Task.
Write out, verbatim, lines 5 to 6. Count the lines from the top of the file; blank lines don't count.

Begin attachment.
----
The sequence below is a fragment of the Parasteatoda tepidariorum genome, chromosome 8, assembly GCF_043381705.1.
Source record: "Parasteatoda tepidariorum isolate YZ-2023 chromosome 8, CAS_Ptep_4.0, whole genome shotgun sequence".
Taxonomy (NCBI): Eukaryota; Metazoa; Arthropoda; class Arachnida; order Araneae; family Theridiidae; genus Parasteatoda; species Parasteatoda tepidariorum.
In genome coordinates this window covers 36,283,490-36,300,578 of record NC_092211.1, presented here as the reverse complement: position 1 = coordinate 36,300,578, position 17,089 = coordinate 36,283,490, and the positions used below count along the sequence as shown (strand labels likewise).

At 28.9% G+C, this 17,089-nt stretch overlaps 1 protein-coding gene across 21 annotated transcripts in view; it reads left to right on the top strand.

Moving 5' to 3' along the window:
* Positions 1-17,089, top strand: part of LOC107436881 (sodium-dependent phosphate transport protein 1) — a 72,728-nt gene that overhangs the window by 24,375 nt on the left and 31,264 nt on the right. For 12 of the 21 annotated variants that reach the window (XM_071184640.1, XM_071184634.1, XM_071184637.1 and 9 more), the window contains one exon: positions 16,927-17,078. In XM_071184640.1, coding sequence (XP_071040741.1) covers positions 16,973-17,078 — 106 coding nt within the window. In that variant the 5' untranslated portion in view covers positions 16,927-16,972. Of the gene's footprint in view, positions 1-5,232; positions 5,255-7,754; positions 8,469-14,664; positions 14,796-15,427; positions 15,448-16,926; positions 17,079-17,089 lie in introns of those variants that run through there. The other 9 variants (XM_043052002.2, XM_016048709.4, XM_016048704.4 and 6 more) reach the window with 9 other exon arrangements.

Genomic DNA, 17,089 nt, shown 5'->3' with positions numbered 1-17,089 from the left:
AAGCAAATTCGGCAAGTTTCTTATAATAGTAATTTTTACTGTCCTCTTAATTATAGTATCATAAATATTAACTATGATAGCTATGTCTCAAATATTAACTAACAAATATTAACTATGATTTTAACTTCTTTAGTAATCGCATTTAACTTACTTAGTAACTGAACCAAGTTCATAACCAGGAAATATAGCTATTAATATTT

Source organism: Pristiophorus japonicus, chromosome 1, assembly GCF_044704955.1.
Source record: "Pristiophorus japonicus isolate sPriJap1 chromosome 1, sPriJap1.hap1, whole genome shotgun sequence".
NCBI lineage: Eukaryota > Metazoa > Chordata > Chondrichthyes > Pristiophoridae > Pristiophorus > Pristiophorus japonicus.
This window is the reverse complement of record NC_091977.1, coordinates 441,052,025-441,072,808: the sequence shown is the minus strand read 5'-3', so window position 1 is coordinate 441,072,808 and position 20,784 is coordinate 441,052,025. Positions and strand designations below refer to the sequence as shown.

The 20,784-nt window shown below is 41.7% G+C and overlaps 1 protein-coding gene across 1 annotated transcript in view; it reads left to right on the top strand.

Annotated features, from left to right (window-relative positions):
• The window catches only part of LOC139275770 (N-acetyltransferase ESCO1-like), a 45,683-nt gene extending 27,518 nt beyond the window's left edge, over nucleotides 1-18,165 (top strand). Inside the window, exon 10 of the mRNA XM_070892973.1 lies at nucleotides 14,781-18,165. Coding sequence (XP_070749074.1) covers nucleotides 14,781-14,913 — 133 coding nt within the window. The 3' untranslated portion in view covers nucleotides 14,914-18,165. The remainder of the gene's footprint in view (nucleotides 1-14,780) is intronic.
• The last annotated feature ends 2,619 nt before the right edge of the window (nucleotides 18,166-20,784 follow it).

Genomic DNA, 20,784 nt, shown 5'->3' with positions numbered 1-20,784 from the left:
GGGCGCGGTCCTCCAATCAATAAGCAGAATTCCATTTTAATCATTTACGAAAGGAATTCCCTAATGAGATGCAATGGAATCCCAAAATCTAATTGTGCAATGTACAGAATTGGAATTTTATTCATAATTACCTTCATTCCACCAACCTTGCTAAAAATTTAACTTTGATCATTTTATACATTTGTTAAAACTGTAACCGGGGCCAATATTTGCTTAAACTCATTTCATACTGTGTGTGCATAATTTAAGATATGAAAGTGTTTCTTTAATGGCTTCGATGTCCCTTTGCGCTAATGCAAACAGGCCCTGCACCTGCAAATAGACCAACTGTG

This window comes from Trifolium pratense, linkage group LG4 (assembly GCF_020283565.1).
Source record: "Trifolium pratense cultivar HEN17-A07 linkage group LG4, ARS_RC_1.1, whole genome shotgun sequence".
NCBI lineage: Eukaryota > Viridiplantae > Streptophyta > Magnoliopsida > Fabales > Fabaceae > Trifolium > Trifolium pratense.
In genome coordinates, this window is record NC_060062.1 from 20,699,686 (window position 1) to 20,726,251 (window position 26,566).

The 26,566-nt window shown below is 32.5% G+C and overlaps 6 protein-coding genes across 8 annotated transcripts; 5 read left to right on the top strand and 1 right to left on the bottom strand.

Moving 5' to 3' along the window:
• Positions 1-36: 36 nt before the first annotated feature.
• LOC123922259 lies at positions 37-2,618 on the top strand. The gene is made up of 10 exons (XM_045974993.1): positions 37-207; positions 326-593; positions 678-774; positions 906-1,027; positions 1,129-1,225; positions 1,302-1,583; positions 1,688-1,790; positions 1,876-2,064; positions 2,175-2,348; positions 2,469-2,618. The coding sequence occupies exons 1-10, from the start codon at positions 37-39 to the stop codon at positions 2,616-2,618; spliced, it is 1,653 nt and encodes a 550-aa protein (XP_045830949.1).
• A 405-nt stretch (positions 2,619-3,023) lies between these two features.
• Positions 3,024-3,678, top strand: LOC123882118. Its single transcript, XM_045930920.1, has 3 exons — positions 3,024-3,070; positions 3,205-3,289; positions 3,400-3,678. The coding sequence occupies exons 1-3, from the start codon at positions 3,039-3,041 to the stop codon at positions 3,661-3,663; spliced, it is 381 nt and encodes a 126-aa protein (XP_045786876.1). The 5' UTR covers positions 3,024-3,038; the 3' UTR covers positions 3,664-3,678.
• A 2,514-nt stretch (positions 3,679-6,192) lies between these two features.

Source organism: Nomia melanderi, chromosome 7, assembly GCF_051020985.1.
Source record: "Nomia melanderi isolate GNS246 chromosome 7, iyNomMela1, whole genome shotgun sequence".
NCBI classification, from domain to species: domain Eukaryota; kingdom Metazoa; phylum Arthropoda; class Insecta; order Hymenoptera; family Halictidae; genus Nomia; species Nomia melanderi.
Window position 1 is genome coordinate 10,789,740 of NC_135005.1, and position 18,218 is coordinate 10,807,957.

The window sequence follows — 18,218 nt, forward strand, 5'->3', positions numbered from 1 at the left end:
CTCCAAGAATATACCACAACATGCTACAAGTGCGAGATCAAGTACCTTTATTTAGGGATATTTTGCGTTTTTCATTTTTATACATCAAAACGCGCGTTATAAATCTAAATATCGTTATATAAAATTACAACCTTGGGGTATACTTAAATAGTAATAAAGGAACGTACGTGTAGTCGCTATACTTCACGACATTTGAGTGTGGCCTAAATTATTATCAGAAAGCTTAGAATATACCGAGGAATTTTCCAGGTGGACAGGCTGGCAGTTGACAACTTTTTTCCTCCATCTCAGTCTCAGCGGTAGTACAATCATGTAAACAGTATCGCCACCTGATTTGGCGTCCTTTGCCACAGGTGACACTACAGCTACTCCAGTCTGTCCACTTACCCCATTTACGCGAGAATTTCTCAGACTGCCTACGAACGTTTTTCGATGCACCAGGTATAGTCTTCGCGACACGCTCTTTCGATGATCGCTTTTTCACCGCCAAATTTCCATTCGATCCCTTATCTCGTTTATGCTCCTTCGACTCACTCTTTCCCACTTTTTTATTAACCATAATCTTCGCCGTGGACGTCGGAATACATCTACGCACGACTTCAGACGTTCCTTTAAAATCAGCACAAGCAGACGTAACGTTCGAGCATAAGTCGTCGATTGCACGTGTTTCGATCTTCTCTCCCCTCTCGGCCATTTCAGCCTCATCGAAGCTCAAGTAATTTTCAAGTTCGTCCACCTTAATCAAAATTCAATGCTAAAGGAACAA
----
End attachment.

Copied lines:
At 28.9% G+C, this 17,089-nt stretch overlaps 1 protein-coding gene across 21 annotated transcripts in view; it reads left to right on the top strand.

Moving 5' to 3' along the window: